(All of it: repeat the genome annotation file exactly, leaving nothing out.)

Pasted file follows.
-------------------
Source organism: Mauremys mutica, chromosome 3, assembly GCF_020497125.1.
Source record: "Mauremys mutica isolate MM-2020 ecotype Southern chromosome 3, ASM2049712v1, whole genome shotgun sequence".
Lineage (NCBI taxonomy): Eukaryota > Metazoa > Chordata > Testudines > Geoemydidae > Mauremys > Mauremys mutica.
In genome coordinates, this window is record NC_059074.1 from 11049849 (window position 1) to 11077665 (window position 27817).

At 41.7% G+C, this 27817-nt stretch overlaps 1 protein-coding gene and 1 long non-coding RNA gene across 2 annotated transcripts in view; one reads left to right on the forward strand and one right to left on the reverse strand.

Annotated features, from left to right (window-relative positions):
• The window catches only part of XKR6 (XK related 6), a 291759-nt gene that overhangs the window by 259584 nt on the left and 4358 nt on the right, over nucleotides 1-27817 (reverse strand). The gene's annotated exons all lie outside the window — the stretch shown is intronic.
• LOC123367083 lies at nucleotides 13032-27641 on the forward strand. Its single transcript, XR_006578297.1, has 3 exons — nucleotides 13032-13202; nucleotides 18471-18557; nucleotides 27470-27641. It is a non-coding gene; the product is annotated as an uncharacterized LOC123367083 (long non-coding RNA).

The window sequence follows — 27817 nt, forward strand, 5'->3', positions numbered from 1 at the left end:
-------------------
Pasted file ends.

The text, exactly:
Source organism: Mauremys mutica, chromosome 3, assembly GCF_020497125.1.
Source record: "Mauremys mutica isolate MM-2020 ecotype Southern chromosome 3, ASM2049712v1, whole genome shotgun sequence".
Lineage (NCBI taxonomy): Eukaryota > Metazoa > Chordata > Testudines > Geoemydidae > Mauremys > Mauremys mutica.
In genome coordinates, this window is record NC_059074.1 from 11049849 (window position 1) to 11077665 (window position 27817).

At 41.7% G+C, this 27817-nt stretch overlaps 1 protein-coding gene and 1 long non-coding RNA gene across 2 annotated transcripts in view; one reads left to right on the forward strand and one right to left on the reverse strand.

Annotated features, from left to right (window-relative positions):
• The window catches only part of XKR6 (XK related 6), a 291759-nt gene that overhangs the window by 259584 nt on the left and 4358 nt on the right, over nucleotides 1-27817 (reverse strand). The gene's annotated exons all lie outside the window — the stretch shown is intronic.
• LOC123367083 lies at nucleotides 13032-27641 on the forward strand. Its single transcript, XR_006578297.1, has 3 exons — nucleotides 13032-13202; nucleotides 18471-18557; nucleotides 27470-27641. It is a non-coding gene; the product is annotated as an uncharacterized LOC123367083 (long non-coding RNA).

The window sequence follows — 27817 nt, forward strand, 5'->3', positions numbered from 1 at the left end: